Telecel Ghana Foundation Empowers Young Girls in Koforidua Through STEM Training

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Telecel Ghana Foundation has trained 60 young girls from multiple schools in Koforidua on foundational skills in coding, robotics, and programming as part of its Grow Girls in STEM initiative. The beneficiary pupils were from local schools including Riis Presbyterian School, Seventh Day Adventist School, Nana Kwaku Boateng M/A Basic, and Victory Land Academy, all within the Koforidua municipality.

The training, organised in partnership with Asutem Robotics Academy at the Koforidua Regional Library, forms a key pillar of the Foundation’s Connected Learning programme, which provides robust Science, Technology, Engineering, and Mathematics (STEM) education and training for young girls across the country. By giving young girls STEM exposure through practical experience in artificial intelligence, data science, and robotics, the Foundation aims to inspire and equip them with the tools and skills they need to thrive in today’s digital world and bridge the existing gender gap in the field.

Through practical training and engaging experiences, the programme seeks to explain STEM careers, making them accessible and attractive to young girls. Guided by Asustem Robotics experts, the girls were introduced to core concepts of coding, robotics, and programming. They had the opportunity to apply their newfound knowledge in breakout teams. This approach bolstered their creativity, teamwork, and problem-solving abilities.

“Despite the vast opportunities the digital era presents, there is still a significant gap in digital skills, especially for young girls in underserved communities.” said Rita Agyeiwaa Rockson, Head of Foundation, Sustainability, and External Communications at Telecel Ghana. “The Grow Girls in STEM initiative directly addresses this disparity by contributing to a supportive learning environment where girls can explore, innovate, and excel in STEM fields.”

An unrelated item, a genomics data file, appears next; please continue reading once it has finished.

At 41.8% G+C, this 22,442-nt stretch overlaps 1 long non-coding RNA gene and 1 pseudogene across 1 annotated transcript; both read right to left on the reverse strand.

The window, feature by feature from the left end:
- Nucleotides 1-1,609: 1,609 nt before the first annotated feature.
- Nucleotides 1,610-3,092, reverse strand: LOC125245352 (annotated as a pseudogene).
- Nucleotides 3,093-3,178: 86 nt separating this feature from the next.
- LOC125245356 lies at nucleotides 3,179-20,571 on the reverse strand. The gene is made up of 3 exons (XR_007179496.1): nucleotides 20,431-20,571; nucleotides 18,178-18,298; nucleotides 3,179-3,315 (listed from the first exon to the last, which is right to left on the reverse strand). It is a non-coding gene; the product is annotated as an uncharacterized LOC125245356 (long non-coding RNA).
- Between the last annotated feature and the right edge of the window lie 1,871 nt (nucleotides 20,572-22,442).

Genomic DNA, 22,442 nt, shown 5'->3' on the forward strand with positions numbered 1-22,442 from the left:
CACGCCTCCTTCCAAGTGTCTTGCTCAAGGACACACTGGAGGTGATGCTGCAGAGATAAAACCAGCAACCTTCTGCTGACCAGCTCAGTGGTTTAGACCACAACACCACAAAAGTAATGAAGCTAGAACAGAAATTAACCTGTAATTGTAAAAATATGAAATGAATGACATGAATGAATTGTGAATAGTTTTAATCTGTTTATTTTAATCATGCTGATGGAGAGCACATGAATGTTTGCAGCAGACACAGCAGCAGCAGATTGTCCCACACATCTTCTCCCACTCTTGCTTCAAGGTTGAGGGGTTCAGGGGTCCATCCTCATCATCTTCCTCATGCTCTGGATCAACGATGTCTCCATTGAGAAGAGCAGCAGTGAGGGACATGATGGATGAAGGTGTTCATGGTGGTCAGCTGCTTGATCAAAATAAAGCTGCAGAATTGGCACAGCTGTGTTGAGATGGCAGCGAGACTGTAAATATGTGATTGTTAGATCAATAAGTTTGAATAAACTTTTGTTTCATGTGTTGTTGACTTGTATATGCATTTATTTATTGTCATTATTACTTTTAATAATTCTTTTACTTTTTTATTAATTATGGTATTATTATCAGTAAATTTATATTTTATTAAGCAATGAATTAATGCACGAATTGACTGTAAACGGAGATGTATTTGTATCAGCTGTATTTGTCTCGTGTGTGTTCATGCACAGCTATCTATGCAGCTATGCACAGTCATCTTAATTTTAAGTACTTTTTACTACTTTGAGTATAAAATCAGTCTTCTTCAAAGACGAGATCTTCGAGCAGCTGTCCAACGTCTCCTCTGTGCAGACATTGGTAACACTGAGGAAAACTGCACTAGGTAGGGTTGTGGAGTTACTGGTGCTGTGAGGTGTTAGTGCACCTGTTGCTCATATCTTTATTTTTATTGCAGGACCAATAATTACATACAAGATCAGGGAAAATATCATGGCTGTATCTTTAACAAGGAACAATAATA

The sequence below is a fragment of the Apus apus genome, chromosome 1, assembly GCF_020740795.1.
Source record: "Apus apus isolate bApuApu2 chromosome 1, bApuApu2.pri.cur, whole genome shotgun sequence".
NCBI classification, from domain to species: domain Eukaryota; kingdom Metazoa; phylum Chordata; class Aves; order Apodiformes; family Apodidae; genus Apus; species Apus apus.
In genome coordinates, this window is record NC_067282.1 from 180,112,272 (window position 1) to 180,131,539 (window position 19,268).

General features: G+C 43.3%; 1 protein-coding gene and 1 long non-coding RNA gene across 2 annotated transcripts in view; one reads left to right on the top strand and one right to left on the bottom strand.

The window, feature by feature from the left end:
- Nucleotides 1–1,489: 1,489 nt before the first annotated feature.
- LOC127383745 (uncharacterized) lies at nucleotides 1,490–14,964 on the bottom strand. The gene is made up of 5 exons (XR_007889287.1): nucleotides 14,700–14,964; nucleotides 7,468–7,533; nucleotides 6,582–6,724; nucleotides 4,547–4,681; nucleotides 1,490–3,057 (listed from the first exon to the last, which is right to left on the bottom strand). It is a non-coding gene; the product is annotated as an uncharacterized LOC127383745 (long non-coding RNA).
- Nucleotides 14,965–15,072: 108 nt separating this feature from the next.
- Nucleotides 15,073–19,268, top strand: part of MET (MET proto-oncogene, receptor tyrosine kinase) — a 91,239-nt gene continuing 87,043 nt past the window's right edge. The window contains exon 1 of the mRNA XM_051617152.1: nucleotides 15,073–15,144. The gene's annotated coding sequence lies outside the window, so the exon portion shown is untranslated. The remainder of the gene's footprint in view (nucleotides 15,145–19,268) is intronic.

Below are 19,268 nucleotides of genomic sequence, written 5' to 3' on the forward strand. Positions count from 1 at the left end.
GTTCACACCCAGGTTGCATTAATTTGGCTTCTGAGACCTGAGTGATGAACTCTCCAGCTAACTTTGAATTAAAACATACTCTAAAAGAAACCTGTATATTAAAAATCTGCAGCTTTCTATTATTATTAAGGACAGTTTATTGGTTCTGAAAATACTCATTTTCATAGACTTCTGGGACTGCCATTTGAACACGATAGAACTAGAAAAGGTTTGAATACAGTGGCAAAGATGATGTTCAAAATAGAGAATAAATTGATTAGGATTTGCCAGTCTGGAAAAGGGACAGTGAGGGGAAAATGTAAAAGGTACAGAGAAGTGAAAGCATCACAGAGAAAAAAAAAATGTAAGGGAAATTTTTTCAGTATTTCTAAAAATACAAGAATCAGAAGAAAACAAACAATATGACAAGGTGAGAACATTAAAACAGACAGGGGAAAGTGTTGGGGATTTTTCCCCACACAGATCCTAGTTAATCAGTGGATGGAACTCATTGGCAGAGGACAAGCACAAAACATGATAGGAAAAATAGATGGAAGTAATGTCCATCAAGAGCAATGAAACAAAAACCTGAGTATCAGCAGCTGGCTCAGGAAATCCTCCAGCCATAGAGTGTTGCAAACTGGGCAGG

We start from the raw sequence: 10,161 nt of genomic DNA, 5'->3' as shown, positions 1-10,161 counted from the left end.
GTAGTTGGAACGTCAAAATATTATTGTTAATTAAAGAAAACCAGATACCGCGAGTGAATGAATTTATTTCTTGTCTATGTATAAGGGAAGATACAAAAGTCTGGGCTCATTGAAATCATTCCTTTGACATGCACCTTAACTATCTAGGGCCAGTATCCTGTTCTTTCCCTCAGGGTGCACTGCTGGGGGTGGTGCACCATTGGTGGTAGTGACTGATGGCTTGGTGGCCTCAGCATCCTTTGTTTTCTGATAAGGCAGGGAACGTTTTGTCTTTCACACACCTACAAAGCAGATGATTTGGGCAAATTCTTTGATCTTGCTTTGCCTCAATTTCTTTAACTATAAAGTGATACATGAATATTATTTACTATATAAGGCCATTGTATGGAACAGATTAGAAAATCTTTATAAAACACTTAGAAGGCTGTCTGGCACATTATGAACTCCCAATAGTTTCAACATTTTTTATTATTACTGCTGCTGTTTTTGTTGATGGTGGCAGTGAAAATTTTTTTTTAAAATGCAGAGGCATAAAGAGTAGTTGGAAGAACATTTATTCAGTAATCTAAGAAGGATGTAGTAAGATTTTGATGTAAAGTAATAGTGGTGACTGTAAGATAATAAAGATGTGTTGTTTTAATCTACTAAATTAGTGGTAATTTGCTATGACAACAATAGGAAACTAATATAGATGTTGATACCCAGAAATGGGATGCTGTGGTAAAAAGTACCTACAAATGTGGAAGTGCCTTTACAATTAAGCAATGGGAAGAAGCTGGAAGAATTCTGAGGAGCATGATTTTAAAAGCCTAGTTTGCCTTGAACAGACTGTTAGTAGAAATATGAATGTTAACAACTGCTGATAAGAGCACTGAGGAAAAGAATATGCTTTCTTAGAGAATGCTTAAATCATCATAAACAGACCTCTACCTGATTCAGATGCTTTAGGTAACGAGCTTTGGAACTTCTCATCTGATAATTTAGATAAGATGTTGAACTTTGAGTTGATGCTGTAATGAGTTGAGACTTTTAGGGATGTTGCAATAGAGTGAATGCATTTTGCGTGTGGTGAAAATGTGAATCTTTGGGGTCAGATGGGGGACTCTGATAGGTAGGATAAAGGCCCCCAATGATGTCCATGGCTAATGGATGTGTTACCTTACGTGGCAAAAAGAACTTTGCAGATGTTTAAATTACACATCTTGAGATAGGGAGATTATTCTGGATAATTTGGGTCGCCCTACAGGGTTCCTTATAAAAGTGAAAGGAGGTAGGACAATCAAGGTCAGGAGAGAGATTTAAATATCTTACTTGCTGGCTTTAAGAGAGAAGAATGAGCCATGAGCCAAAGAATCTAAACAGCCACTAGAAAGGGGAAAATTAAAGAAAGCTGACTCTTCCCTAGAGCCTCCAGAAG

Josephine is in her second year at Victoryland Academy. After receiving training in building auto robotics and using Scratch – a programming language used to create games and virtual experiences, Josephine believes it can help her simulate surgical operations as a surgeon in future. “We used Scratch to undertake ocean clean-up exercises virtually for environmental preservation. I can use Scratch to practise surgeries virtually till I become a professional surgeon. I would also like to teach my friends and classmates what I have learnt today.”

STEM Coordinator for New Juaben South Municipality, Louisa Amanor said the Grow Girls in STEM initiative will help the girls acquire new digital skills and reshape their perceptions of what they can achieve in future. “We need the girls to interact with more female STEM trainers and mentors to breakdown their misconceptions that this field is the preserve of men. The more they see and visualise careers in the field, it would be easier to focus and build careers in STEM.”

The Grow Girls in STEM training in Koforidua is a testament to the Telecel Ghana Foundation’s dedication to empowering young girls. The Foundation aims to empower and train young girls to explore and excel in STEM fields to compete in a world increasingly driven by technology and innovation.

A photo of Grow Girls in STEM beneficiaries, trainers and partners.

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